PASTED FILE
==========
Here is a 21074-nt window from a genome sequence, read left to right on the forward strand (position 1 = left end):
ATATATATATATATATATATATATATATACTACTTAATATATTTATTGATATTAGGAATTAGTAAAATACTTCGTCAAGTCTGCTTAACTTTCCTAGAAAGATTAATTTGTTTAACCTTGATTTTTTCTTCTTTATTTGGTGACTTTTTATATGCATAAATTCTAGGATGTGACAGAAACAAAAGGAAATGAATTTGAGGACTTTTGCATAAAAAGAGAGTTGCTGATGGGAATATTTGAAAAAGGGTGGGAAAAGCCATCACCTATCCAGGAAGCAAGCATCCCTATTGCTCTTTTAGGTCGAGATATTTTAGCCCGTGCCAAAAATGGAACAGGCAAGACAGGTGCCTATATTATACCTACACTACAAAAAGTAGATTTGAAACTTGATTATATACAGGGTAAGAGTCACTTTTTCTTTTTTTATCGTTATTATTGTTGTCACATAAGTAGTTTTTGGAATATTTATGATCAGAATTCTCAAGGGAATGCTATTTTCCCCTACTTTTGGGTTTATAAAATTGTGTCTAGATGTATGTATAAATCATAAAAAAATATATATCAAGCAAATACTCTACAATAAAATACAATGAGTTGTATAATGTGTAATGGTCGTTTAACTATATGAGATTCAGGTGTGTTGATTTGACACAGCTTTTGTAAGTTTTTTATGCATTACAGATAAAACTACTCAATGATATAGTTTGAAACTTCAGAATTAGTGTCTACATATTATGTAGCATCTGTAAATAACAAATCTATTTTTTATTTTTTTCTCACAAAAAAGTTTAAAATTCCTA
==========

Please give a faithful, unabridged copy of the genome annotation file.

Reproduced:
Here is a 21074-nt window from a genome sequence, read left to right on the forward strand (position 1 = left end):
ATATATATATATATATATATATATATATACTACTTAATATATTTATTGATATTAGGAATTAGTAAAATACTTCGTCAAGTCTGCTTAACTTTCCTAGAAAGATTAATTTGTTTAACCTTGATTTTTTCTTCTTTATTTGGTGACTTTTTATATGCATAAATTCTAGGATGTGACAGAAACAAAAGGAAATGAATTTGAGGACTTTTGCATAAAAAGAGAGTTGCTGATGGGAATATTTGAAAAAGGGTGGGAAAAGCCATCACCTATCCAGGAAGCAAGCATCCCTATTGCTCTTTTAGGTCGAGATATTTTAGCCCGTGCCAAAAATGGAACAGGCAAGACAGGTGCCTATATTATACCTACACTACAAAAAGTAGATTTGAAACTTGATTATATACAGGGTAAGAGTCACTTTTTCTTTTTTTATCGTTATTATTGTTGTCACATAAGTAGTTTTTGGAATATTTATGATCAGAATTCTCAAGGGAATGCTATTTTCCCCTACTTTTGGGTTTATAAAATTGTGTCTAGATGTATGTATAAATCATAAAAAAATATATATCAAGCAAATACTCTACAATAAAATACAATGAGTTGTATAATGTGTAATGGTCGTTTAACTATATGAGATTCAGGTGTGTTGATTTGACACAGCTTTTGTAAGTTTTTTATGCATTACAGATAAAACTACTCAATGATATAGTTTGAAACTTCAGAATTAGTGTCTACATATTATGTAGCATCTGTAAATAACAAATCTATTTTTTATTTTTTTCTCACAAAAAAGTTTAAAATTCCTA